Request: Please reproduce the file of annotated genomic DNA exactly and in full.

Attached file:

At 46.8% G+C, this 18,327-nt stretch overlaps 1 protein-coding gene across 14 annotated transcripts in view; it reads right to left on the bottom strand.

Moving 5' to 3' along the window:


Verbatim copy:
At 46.8% G+C, this 18,327-nt stretch overlaps 1 protein-coding gene across 14 annotated transcripts in view; it reads right to left on the bottom strand.

Moving 5' to 3' along the window: